Empirical Support and General Methodology
A recent article by Shedler (February-March 2010, American Psychologist) compiles a great number of empirical studies showing not only the therapeutic efficacy of psychoanalytically oriented treatments, but also that therapeutic gains increase after the end of the treatment.
In this same article, Shedler, basing himself on Blagys and Hilsenroth's (2000) revision, describes the following seven distinctive features of psychoanalytic psychotherapy, also applicable to psychoanalysis, that were used as defining elements in the empirical studies he compiles.
Seven Distinctive Features
Focus on affect and expression of emotions.
Psychodynamic therapy encourages exploration and discussion of the full range of a patient's emotions. The therapist helps the patient describe and put words to feelings, including contradictory feeling, feelings that are troubling or threatening, and feelings that the patient may not initially be able to recognize and acknowledge. There is also recognition that intellectual insight is not the same as emotional insight, which resonates at a deep level and leads to change (this is one reason why intelligent and psychologically minded people can explain the reasons for their difficulties, yet their understanding does not help them overcome those difficulties).
Exploration of attempts to avoid distressing thoughts and feelings.
People do a great many things, knowingly and unknowingly, to avoid aspects of experience that are troubling. This avoidance may take subtle forms that are difficult to recognize in ordinary social discourse, such as subtle shifts of topic when certain ideas arise, focusing on incidental aspects of an experience rather than what is psychologically meaningful, attending to facts and events to the exclusion of affect, focusing on external circumstances rather than one's own role in shaping events and so on. Psychodynamic therapists actively focus on and explore avoidances.
Identification of recurring themes and patterns.
Psychodynamic therapists work to identify and explore recurring themes and patterns in patient's thoughts, feelings, self-concept, relationships, and life experiences. In some cases, a patient may be acutely aware of recurring patterns that are painful and self-defeating but feel unable to escape them (e.g., a man who repeatedly finds himself drawn to romantic partners who are emotionally unavailable; a woman who regularly sabotages herself when success is at hand). In other cases, the patient may be unaware of the patterns until the therapist helps him or her to recognize and understand them.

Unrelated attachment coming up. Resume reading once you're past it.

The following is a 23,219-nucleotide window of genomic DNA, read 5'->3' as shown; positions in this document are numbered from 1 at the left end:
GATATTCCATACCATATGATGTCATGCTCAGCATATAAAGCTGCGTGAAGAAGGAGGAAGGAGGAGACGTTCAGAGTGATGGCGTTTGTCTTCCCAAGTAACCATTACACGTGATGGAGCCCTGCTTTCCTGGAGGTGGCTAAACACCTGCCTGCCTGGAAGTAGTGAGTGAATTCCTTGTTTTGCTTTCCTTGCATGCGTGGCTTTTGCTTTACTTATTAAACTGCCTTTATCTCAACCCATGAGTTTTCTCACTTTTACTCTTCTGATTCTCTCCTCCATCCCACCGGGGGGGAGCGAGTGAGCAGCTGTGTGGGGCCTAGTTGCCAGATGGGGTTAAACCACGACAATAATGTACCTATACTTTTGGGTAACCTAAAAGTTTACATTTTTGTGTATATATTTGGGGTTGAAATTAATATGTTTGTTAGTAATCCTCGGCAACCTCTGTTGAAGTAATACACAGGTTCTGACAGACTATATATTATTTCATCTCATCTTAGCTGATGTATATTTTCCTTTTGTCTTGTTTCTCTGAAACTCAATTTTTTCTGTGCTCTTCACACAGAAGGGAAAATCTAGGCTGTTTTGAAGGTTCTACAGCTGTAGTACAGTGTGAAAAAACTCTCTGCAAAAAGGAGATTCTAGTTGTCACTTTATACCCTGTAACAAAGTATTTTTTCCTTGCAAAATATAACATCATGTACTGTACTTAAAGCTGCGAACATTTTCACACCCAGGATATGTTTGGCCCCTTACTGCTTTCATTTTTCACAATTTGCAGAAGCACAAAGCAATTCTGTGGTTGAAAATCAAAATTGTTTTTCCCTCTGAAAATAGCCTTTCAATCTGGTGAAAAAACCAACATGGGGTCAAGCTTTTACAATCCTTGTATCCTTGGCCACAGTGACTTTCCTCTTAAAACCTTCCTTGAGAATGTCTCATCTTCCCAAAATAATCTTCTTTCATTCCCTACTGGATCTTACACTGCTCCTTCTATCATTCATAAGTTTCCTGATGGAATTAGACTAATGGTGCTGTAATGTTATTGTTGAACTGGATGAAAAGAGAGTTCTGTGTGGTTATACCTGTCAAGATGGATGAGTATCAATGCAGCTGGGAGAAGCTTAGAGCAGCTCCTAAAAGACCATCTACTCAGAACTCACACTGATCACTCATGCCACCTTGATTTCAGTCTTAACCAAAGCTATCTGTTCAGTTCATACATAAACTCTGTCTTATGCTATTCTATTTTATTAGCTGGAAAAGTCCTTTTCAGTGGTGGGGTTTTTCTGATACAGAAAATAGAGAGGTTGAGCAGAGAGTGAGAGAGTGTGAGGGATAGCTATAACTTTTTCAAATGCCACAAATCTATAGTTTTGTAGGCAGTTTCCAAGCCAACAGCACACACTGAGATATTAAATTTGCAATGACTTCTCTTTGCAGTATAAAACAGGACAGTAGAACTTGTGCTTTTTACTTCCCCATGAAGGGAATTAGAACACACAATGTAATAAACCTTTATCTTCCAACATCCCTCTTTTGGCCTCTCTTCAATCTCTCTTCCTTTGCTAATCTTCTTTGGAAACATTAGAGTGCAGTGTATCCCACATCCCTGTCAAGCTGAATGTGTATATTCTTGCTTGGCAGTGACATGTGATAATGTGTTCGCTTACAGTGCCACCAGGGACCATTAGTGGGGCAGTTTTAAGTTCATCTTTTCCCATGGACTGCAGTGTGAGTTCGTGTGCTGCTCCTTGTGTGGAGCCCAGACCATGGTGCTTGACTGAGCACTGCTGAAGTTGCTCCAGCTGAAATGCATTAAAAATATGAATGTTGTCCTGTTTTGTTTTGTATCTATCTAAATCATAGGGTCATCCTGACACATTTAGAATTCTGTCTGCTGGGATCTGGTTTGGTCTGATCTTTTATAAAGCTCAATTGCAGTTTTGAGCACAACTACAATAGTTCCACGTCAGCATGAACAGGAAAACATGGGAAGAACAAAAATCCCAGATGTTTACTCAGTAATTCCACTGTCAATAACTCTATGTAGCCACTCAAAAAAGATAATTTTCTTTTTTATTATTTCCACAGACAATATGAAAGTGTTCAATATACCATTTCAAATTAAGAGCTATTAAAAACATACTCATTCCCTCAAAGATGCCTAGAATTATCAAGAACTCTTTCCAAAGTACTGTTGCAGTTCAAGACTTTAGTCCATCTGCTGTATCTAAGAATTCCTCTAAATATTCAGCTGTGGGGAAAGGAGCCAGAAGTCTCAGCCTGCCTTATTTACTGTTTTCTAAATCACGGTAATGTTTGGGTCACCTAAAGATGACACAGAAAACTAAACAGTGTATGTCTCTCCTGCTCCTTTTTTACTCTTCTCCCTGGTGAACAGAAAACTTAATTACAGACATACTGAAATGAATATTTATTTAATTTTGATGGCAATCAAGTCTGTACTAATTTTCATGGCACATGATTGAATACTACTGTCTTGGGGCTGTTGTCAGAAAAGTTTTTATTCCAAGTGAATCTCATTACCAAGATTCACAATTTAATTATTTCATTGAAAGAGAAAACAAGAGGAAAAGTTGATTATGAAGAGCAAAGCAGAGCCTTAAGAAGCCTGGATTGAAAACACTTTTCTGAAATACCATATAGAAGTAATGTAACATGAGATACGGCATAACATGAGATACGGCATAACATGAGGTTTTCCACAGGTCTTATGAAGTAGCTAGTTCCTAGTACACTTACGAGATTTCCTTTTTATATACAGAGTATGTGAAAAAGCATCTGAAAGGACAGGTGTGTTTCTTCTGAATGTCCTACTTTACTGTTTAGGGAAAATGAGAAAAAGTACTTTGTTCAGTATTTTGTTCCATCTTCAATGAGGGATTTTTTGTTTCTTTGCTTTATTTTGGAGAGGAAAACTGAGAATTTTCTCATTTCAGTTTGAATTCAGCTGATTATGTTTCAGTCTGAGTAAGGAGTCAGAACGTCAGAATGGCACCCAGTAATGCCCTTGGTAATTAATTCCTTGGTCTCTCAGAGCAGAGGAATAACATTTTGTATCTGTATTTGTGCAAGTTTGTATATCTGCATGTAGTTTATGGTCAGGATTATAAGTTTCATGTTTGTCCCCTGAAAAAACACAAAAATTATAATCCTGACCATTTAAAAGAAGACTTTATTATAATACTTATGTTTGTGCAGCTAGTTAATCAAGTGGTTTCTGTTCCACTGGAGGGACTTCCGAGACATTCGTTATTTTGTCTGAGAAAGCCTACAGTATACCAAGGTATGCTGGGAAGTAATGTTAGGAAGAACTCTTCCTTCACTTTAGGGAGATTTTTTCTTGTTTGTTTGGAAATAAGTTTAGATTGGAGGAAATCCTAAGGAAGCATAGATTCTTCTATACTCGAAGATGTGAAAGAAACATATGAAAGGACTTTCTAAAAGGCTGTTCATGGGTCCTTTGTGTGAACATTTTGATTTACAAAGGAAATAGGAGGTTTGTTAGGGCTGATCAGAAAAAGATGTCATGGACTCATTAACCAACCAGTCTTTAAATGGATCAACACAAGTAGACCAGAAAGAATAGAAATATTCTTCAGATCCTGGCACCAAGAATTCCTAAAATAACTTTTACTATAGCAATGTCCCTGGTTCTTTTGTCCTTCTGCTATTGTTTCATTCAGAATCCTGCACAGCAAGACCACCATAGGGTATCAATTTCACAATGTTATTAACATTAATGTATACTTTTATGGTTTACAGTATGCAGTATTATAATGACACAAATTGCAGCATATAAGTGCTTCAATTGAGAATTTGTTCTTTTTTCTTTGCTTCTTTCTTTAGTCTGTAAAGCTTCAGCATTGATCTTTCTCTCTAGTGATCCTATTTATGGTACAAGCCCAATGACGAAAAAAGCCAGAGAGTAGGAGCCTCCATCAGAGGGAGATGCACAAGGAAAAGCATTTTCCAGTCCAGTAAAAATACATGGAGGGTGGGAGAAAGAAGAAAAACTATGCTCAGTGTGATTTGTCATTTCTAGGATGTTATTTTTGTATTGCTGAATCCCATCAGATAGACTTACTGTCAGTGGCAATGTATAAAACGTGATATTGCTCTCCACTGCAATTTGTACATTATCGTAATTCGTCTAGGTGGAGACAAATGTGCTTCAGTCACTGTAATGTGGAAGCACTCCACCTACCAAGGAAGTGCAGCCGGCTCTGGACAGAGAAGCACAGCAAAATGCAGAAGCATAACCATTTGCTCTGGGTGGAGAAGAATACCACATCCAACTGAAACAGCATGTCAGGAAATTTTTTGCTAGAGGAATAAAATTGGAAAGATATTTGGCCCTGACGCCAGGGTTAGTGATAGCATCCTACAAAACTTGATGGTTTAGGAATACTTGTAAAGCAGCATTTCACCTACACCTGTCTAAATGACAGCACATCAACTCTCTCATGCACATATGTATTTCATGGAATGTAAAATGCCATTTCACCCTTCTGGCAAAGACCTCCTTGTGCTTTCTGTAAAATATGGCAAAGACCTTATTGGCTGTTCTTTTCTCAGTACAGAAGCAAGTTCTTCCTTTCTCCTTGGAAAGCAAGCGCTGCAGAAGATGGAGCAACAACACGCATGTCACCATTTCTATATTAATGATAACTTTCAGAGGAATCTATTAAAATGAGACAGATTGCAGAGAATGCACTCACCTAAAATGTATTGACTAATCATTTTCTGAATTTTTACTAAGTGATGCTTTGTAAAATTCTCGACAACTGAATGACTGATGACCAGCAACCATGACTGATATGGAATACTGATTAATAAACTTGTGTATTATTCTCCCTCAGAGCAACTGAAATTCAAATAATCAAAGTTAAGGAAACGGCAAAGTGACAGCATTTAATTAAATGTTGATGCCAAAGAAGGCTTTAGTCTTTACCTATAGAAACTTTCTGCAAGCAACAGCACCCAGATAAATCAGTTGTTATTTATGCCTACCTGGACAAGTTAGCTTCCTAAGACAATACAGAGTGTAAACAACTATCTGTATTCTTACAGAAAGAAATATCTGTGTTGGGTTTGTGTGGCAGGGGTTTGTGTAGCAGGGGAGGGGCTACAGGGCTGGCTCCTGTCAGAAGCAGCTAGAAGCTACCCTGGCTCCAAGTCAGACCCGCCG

Discussion of past experience (developmental focus).
Related to the identification of recurring themes and patterns is the recognition that past experience, especially early experience of attachment figures, affects our relationship to, and experience of, the present. Psychodynamic therapists explore early experiences, the relation between past and present, and the ways in which the past tends to "live on" in the present. The focus is not on the past for its own sake, but rather on how the past sheds light on current psychological difficulties. The goal is to help patients free themselves from the bonds of past experience in order to live more fully in the present.
Focus on interpersonal relations.
Psychodynamic therapy places heavy emphasis on patients' relationships and interpersonal experience. Both adaptive and nonadaptive aspects of personality and self-concept are forged in the context of attachment relationships, and psychological difficulties often arise when problematic interpersonal patterns interfere with a person's ability to meet emotional needs.
Focus on the therapy relationship.
The relationship between therapist and patient is itself an important interpersonal relationship, one that can become deeply meaningful and emotionally charged. To the extent that there are repetitive themes in a person's relationships and manner of interacting, these themes tend to emerge in some form in the therapy relationship.
For example, a person prone to distrust others may view the therapist with suspicion; a person who fears disapproval, rejection, or abandonment may fear rejection by the therapist, whether knowingly or unknowingly; a person who struggles with anger and hostility may struggle with anger towards the therapist and so on (these are relatively crude examples; the repetition of interpersonal themes in the therapy relationship is often more complex and subtle than these examples suggest). The recurrence of interpersonal themes in the therapy relationship provides a unique opportunity to explore and rework then in vivo. The goal is greater flexibility in interpersonal relationships.
Exploration of fantasy life.
In contrast to other therapies in which the therapist may actively structure sessions or follow a predetermined agenda, psychodynamic therapy encourages patients to speak freely about whatever is on their minds. When patients do this, their thoughts naturally range over many areas of mental life, including desires, fears, fantasies, dreams, and daydreams. All this material is a rich source of information about how a person views self and others, interprets and makes sense of experience, or interferes with a potential capacity to find greater enjoyment and meaning in life.